In rejecting all the shortlist of nine, the panel of judges must have critically evaluated the works. No doubt, the ultimate goal of all literary study is evaluation and it is closely allied with judgment, which is the faculty by winch we can distinguish between good and bad work of literature. The most significant lesson of the 2009 NLNG literature prize therefore is that literature is the property of all and a writer needs to be conscious of this fact in presenting his literary works to the public. Of course, literature as an art employs techniques and offers problems that can be understood only through analysis. Hence, literature should be seen to be beyond mere expression of thoughts.  


The argument in some quarters that the Nigerian Academy of Letters ought to have rejected the offer of the prize money is untenable. By the formation, objectives and status of members of Nigerian Academy of Letters, the body seems capable of ensuring effective utilization of the fund. The other point is the manner with which the prize money was offered to the academy of literature. The fact that some members of the Nigerian academy of letters constituted the panel of judges that oversee the awards of literature prize has not rendered the body ineligible to manage the prize money. This is because members of the Nigerian academy of letters on that panel were nominated by the NLNG, in their individual capacities not as representatives of NAL. It seems to me the NLNG is right to offer the prize money to Nigeria academy of letters to develop Nigerian literature.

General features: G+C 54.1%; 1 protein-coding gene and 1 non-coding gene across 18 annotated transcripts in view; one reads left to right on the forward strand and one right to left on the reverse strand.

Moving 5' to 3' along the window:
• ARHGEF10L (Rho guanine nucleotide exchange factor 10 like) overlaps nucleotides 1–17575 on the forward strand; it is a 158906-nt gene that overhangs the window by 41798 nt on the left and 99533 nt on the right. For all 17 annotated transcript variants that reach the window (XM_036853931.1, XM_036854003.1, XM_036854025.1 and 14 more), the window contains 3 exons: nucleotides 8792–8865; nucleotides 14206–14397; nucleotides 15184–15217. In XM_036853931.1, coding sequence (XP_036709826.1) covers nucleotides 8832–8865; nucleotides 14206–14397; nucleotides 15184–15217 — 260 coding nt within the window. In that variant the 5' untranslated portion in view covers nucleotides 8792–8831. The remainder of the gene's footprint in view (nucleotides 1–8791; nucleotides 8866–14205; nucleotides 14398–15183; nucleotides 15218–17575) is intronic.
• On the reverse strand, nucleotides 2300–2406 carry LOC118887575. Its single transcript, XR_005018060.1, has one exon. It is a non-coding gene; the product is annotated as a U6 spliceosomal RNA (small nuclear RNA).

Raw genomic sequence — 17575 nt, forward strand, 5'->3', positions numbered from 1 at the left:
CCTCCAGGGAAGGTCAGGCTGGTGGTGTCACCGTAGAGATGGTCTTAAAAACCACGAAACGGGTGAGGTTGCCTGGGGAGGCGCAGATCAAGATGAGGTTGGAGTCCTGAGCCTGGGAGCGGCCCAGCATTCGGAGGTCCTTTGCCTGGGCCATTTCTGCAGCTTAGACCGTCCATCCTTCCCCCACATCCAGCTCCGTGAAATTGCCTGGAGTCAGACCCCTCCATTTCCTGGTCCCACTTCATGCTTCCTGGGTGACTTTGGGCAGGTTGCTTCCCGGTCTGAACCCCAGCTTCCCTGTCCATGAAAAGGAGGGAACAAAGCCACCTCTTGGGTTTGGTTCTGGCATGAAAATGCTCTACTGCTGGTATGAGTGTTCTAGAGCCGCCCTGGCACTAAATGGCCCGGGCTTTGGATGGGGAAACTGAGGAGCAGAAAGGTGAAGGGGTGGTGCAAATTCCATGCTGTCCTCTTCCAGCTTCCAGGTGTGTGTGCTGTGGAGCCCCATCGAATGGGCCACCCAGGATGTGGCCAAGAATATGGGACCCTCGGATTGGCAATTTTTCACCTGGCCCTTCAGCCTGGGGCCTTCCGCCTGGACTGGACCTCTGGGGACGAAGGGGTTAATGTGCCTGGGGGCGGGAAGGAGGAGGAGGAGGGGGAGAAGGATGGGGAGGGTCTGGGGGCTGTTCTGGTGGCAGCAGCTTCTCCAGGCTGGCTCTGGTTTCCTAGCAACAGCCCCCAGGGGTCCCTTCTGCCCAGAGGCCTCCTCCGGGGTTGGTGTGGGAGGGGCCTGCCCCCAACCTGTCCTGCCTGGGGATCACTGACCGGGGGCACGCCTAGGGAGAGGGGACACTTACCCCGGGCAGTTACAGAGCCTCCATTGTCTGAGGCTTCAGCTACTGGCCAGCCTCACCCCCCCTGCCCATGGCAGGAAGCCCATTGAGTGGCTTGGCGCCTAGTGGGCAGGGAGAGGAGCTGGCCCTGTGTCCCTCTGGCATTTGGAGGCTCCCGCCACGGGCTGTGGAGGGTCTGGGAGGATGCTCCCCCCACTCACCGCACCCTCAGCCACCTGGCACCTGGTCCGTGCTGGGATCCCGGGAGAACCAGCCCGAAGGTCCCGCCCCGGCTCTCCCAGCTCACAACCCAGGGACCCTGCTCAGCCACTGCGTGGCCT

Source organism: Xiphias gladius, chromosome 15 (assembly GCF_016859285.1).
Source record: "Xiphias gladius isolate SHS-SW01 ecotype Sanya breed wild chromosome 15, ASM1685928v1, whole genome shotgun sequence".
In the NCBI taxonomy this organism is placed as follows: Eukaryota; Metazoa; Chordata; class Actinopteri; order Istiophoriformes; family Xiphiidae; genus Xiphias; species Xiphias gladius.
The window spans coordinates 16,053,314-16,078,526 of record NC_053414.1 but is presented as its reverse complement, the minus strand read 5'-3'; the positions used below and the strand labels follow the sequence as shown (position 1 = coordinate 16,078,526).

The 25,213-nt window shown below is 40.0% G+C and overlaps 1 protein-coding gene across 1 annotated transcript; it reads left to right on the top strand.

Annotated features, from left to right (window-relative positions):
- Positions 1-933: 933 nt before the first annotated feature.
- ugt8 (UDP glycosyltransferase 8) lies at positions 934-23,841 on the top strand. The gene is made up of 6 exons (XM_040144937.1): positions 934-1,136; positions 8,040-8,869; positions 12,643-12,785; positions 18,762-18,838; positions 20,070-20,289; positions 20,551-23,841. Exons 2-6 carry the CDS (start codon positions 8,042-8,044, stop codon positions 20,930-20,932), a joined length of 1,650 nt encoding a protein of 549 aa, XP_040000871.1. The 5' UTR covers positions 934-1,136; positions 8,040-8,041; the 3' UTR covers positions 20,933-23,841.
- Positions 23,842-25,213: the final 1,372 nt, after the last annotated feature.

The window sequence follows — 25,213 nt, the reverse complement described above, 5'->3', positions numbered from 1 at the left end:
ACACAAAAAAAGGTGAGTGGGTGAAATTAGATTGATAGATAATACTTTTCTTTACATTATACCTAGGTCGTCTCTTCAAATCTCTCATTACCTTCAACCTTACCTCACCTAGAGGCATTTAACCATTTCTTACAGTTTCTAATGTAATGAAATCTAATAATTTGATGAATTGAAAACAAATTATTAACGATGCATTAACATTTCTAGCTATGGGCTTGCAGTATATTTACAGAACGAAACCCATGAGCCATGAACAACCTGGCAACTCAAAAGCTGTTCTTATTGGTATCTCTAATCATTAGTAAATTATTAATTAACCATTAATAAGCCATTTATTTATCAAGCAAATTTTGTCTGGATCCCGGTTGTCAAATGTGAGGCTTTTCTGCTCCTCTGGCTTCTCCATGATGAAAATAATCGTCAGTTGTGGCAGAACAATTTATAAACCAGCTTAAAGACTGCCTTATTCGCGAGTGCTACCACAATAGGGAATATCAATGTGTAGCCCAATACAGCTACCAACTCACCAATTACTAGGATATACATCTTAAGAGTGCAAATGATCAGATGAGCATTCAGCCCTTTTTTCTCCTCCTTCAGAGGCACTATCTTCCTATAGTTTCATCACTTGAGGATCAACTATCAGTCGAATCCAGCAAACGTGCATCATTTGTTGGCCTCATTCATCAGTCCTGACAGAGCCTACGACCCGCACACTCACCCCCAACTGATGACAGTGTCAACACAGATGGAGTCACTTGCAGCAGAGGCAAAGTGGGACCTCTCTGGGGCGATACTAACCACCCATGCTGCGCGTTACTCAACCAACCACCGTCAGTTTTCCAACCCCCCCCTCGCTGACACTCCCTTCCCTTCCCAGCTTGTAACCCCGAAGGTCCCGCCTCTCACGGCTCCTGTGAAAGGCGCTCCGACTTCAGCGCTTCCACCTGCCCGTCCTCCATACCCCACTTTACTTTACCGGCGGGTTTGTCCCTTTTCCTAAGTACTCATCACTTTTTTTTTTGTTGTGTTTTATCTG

To get the best out of the opportunity, the NAL should gear effort towards improving the literary culture, programmes and activities in Nigeria. Of course, substantial part of the prize money should be used to train young writers on book publishing, editing and marketing.


Now that the prize money had been entrusted in the care of Nigerian Academy of letters, the world literary community is eagerly awaiting the success the highest professional body in the humanities would be made of the 2009 prize money in her trust. I wish to restate here that despite the insinuations, challenges and lapses in the management of the award and discontent that usually surrounded the selection of the winners of the literature prize, the NLNG’S prize is a welcome development.


Public Affairs Analyst